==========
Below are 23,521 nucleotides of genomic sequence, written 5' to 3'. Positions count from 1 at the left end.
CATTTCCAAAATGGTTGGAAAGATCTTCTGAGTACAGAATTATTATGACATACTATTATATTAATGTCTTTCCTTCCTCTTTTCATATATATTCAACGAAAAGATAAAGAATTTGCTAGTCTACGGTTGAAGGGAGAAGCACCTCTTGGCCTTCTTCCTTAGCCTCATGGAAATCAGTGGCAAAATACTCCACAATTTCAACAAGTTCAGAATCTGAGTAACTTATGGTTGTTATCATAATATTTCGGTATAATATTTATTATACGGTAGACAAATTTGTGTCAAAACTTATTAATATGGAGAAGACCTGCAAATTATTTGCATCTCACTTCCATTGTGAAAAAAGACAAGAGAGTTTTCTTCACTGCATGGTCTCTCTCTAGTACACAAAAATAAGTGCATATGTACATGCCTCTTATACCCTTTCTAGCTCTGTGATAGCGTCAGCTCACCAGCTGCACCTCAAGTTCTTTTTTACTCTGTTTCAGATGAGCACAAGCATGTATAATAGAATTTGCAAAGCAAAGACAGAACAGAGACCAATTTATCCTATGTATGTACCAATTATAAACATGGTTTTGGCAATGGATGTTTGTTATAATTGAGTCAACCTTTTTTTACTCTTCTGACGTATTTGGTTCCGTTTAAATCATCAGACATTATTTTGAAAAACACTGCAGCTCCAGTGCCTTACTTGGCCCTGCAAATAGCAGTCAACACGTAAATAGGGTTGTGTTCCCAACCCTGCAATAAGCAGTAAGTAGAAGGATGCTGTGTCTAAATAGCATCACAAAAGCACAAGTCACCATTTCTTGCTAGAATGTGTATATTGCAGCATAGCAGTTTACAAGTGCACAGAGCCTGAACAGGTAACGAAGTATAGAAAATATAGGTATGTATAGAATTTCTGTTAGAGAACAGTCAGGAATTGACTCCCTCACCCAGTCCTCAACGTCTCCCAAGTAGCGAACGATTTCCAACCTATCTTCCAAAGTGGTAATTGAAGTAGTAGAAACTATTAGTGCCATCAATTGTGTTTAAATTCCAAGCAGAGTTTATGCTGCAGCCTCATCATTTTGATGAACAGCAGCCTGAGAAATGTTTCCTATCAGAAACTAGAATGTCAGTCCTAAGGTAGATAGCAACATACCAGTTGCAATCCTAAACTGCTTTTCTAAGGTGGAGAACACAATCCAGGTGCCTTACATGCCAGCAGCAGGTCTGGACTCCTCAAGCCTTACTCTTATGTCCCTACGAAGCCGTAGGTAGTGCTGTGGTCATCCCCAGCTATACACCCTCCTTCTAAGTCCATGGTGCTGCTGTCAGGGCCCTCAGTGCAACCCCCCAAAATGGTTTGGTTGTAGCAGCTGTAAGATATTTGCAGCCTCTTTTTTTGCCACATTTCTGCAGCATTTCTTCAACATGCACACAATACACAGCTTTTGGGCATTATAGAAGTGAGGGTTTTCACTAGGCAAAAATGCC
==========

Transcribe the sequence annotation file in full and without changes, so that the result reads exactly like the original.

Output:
Below are 23,521 nucleotides of genomic sequence, written 5' to 3'. Positions count from 1 at the left end.
CATTTCCAAAATGGTTGGAAAGATCTTCTGAGTACAGAATTATTATGACATACTATTATATTAATGTCTTTCCTTCCTCTTTTCATATATATTCAACGAAAAGATAAAGAATTTGCTAGTCTACGGTTGAAGGGAGAAGCACCTCTTGGCCTTCTTCCTTAGCCTCATGGAAATCAGTGGCAAAATACTCCACAATTTCAACAAGTTCAGAATCTGAGTAACTTATGGTTGTTATCATAATATTTCGGTATAATATTTATTATACGGTAGACAAATTTGTGTCAAAACTTATTAATATGGAGAAGACCTGCAAATTATTTGCATCTCACTTCCATTGTGAAAAAAGACAAGAGAGTTTTCTTCACTGCATGGTCTCTCTCTAGTACACAAAAATAAGTGCATATGTACATGCCTCTTATACCCTTTCTAGCTCTGTGATAGCGTCAGCTCACCAGCTGCACCTCAAGTTCTTTTTTACTCTGTTTCAGATGAGCACAAGCATGTATAATAGAATTTGCAAAGCAAAGACAGAACAGAGACCAATTTATCCTATGTATGTACCAATTATAAACATGGTTTTGGCAATGGATGTTTGTTATAATTGAGTCAACCTTTTTTTACTCTTCTGACGTATTTGGTTCCGTTTAAATCATCAGACATTATTTTGAAAAACACTGCAGCTCCAGTGCCTTACTTGGCCCTGCAAATAGCAGTCAACACGTAAATAGGGTTGTGTTCCCAACCCTGCAATAAGCAGTAAGTAGAAGGATGCTGTGTCTAAATAGCATCACAAAAGCACAAGTCACCATTTCTTGCTAGAATGTGTATATTGCAGCATAGCAGTTTACAAGTGCACAGAGCCTGAACAGGTAACGAAGTATAGAAAATATAGGTATGTATAGAATTTCTGTTAGAGAACAGTCAGGAATTGACTCCCTCACCCAGTCCTCAACGTCTCCCAAGTAGCGAACGATTTCCAACCTATCTTCCAAAGTGGTAATTGAAGTAGTAGAAACTATTAGTGCCATCAATTGTGTTTAAATTCCAAGCAGAGTTTATGCTGCAGCCTCATCATTTTGATGAACAGCAGCCTGAGAAATGTTTCCTATCAGAAACTAGAATGTCAGTCCTAAGGTAGATAGCAACATACCAGTTGCAATCCTAAACTGCTTTTCTAAGGTGGAGAACACAATCCAGGTGCCTTACATGCCAGCAGCAGGTCTGGACTCCTCAAGCCTTACTCTTATGTCCCTACGAAGCCGTAGGTAGTGCTGTGGTCATCCCCAGCTATACACCCTCCTTCTAAGTCCATGGTGCTGCTGTCAGGGCCCTCAGTGCAACCCCCCAAAATGGTTTGGTTGTAGCAGCTGTAAGATATTTGCAGCCTCTTTTTTTGCCACATTTCTGCAGCATTTCTTCAACATGCACACAATACACAGCTTTTGGGCATTATAGAAGTGAGGGTTTTCACTAGGCAAAAATGCC